A Mirrorless Experience

An old fence post and chain link
The Panasonic G7 is able to capture some fantastic colors, and the bokeh isn’t bad either.

I’ve been experimenting with my new camera, a Panasonic Lumix G7, for a couple days now. I have to say I’m impressed. This is the first camera I’ve had which included built-in wifi. I decided to name it “Galadriel.” Why? First, because I’m a nerd. Second, I find it humorous to designate a mirrorless camera after the fictional elf 1.

I wasn’t quite sure what to expect with the move to a Micro Four Thirds sensor, but in my brief time with the camera I find the quality of images to be excellent. Colors are vibrant and images are sharp. Low light photos tend to show a good deal more noise than my Nikon D7000, as I expected given the smaller sensor size, but I’m also finding cleaning up that noise yields some very nice results. One feature of the system, which I was not expecting, is the way MFT 2 lenses from Panasonic or Olympus are handled in the G7’s raw files. The lens adjustments are embedded inside the raw data, removing the need to apply a lens adjustment in Lightroom 3. It’s a nice touch, and I wonder if Adobe’s competitors will function the same way, I’ll have to test this out moving forward.

I’m still growing accustomed to the G7 controls, but it’s not so different from my Nikon that I find myself lost. My two biggest struggles are the placement of the ISO adjustment and the touch to focus system.

The ISO button on the Panasonic is in the same position my older Canon body places it, as one of the cursor keys. It’s a bit cramped to find on the fly, and I find myself missing the left-hand placement that button has on my Nikon. This isn’t a frustrating deal-breaker, just something with which I must grow accustomed.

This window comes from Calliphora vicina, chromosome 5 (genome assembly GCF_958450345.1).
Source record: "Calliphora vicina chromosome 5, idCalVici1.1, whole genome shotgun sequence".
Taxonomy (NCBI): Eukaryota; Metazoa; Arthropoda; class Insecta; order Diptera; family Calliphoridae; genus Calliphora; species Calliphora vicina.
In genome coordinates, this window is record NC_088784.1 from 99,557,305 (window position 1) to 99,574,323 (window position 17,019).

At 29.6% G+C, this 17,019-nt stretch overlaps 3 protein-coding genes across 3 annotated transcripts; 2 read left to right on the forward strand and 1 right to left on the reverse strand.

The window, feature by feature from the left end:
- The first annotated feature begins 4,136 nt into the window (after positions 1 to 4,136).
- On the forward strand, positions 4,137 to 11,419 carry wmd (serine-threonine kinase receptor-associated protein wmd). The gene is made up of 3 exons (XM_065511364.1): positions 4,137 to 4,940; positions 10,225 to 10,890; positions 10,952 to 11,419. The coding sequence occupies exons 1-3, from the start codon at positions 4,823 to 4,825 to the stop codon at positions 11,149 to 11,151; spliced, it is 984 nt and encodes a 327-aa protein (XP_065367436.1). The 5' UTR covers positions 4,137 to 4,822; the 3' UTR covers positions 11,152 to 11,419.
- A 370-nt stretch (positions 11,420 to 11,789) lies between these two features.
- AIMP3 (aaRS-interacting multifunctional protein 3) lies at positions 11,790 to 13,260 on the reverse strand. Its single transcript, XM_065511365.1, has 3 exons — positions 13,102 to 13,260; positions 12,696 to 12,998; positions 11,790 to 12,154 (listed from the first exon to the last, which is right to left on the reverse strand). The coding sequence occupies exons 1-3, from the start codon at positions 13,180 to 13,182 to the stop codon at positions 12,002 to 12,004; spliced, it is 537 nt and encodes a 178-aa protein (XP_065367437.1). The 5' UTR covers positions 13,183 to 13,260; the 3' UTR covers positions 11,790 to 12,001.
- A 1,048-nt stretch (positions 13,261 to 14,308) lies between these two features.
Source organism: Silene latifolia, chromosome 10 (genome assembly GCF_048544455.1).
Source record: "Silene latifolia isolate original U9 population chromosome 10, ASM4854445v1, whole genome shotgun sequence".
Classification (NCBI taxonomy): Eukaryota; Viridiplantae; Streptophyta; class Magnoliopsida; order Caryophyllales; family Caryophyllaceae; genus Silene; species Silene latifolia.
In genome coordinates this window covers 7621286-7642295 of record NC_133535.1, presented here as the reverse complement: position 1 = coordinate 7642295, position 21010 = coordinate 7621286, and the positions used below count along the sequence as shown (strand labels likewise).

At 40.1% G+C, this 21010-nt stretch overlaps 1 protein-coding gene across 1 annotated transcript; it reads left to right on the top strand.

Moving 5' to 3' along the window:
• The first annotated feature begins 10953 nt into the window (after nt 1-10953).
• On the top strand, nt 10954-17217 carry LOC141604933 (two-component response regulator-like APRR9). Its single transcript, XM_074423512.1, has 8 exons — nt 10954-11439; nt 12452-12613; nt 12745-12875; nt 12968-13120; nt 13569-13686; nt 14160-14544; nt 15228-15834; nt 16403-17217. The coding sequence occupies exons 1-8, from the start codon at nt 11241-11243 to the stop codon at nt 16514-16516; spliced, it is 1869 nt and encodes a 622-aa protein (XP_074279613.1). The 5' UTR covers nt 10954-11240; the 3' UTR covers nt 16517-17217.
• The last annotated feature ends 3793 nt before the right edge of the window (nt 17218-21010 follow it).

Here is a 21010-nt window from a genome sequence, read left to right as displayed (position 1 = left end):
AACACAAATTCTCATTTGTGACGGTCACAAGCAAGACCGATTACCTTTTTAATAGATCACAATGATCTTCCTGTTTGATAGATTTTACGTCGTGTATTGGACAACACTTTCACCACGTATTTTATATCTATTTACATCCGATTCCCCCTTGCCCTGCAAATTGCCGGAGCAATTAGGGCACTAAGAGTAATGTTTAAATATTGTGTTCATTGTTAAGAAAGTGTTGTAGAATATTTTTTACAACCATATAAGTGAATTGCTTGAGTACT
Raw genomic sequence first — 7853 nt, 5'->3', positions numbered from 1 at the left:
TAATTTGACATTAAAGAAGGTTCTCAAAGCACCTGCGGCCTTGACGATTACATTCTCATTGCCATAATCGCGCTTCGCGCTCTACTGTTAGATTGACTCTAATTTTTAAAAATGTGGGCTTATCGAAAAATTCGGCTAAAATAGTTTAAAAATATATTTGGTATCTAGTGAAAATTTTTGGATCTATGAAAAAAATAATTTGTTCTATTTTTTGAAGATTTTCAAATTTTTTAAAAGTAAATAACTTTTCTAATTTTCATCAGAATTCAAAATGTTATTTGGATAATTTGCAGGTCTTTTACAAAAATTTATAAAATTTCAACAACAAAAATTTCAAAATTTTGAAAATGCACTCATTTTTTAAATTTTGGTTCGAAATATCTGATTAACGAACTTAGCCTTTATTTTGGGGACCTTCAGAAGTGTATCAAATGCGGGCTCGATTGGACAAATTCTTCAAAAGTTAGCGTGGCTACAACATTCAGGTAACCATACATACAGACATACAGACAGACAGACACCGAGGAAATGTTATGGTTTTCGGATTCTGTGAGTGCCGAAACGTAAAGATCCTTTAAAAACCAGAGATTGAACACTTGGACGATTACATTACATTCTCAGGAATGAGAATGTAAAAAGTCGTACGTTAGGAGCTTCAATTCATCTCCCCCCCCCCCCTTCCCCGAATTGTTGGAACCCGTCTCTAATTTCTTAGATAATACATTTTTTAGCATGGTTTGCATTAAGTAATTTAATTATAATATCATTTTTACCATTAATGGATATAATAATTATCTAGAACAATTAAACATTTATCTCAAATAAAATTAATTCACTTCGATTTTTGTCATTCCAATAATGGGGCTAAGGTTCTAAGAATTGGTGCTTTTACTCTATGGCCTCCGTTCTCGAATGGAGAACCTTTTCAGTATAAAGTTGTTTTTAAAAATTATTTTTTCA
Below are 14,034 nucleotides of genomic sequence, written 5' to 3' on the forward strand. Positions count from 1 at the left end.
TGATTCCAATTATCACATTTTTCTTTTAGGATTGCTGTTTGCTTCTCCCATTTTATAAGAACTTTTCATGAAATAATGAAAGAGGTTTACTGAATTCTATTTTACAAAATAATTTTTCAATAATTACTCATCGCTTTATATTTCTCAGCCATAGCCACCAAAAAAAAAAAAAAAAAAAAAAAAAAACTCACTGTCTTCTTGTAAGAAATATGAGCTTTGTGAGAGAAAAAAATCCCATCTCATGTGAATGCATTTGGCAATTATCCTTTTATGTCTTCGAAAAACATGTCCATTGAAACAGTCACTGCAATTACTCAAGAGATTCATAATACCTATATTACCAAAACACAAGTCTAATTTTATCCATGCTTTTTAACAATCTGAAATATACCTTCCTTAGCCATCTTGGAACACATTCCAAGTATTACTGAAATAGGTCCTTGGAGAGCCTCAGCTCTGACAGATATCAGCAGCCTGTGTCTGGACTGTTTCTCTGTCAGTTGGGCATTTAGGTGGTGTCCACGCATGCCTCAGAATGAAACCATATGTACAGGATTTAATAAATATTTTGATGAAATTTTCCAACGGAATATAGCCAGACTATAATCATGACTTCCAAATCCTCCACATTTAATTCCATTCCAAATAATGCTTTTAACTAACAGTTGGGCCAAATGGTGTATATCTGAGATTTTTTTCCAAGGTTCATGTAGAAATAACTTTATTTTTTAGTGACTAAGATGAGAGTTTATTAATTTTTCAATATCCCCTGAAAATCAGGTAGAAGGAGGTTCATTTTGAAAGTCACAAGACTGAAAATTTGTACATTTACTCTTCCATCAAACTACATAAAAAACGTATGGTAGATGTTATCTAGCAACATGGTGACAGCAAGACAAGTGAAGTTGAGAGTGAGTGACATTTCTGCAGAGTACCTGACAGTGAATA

The touch to focus system is a bit more of a chore. In theory this is a great idea, I don’t have to keep pressing buttons to change my focal point on the fly. Instead, I tap and drag the focal point to the desired location. In reality, my focal point jumps around every time I touch the screen, especially with my nose. This struggle was why, in fact, I decided to go with the older G7 instead of the newer GX85 — I’m left eye dominant, and the placement of the view finder in the range-finder layout made it impossible for me to use the touch to autofocus feature. I find the jumping focal point to be a minor annoyance, which I will learn how to control, though if I never get the hang of it I’ll be able to return to cursor-button control of the focal point. If that happens I’ll need to remap some buttons so I’ll be able to control things like white balance and ISO on the fly. But the G7’s control layout is so customizable I’m almost looking forward to that prospect.

My biggest knock on the G7 is the included neck strap. Kit straps are bad, it’s a inescapable reality, but the G7’s was the first one I was afraid I’d break if I ever looked at it funny. It was short, light, and thin to the point of reckless. On Tuesday I picked up a Peak Design Carrying Strap from Best Buy. It’s as light as the pack-in strap, but the comfort and build quality are so much better.

Having a decent strap is important to me for my daily use, but also because the camera is so light I fear a weak strap could break and I might never notice! I never considered my Nikon D7000 to be a beast, not like a full frame camera anyway, but compared to the G7 it is monstrous. It feels more like a large point and shoot, than a serious camera 4.

Before I saw it side by side with my Nikon I hadn’t registered just how much smaller the G7 is. Panasonic’s offering retains a DSLR shape, which helps to create an illusion of “bigness” when seen on display or in photos. As soon as the camera is in hand without display tethers, however, the illusion is shattered. The G7 is small. Not as small as some range-finder style mirrorless cameras like the GX85 or the Sony A6xxx range 5, but still small. This will be an excellent camera to practice some street photography.

Nikon D7000, Panasonic Lumix G7, and an older Canon Power Shot point and shoot.
The Mirrorless G7 falls in-between the larger APS-C Nikon and older point and shoots.

My Nikon isn’t going anywhere, but the G7 may be my “on hand” camera moving forward. It’s just so easy to pack up and carry. I’ll get a chance to do some night photography with the camera later in the week, and I’d like to get out and do some tests with the G7’s wifi capabilities, so I’ll be writing a bit more over the next couple of days.


  1. Because I am a nerd. 
  2. “Micro Four Thirds.” 
  3. It’s seen and applied by default. 
  4. And it is a serious camera. The video capabilities alone are stunning. 
  5. The A6000 was another camera I’d considered purchasing, but it doesn’t do 4k video and e-mount lenses are not cheap. 
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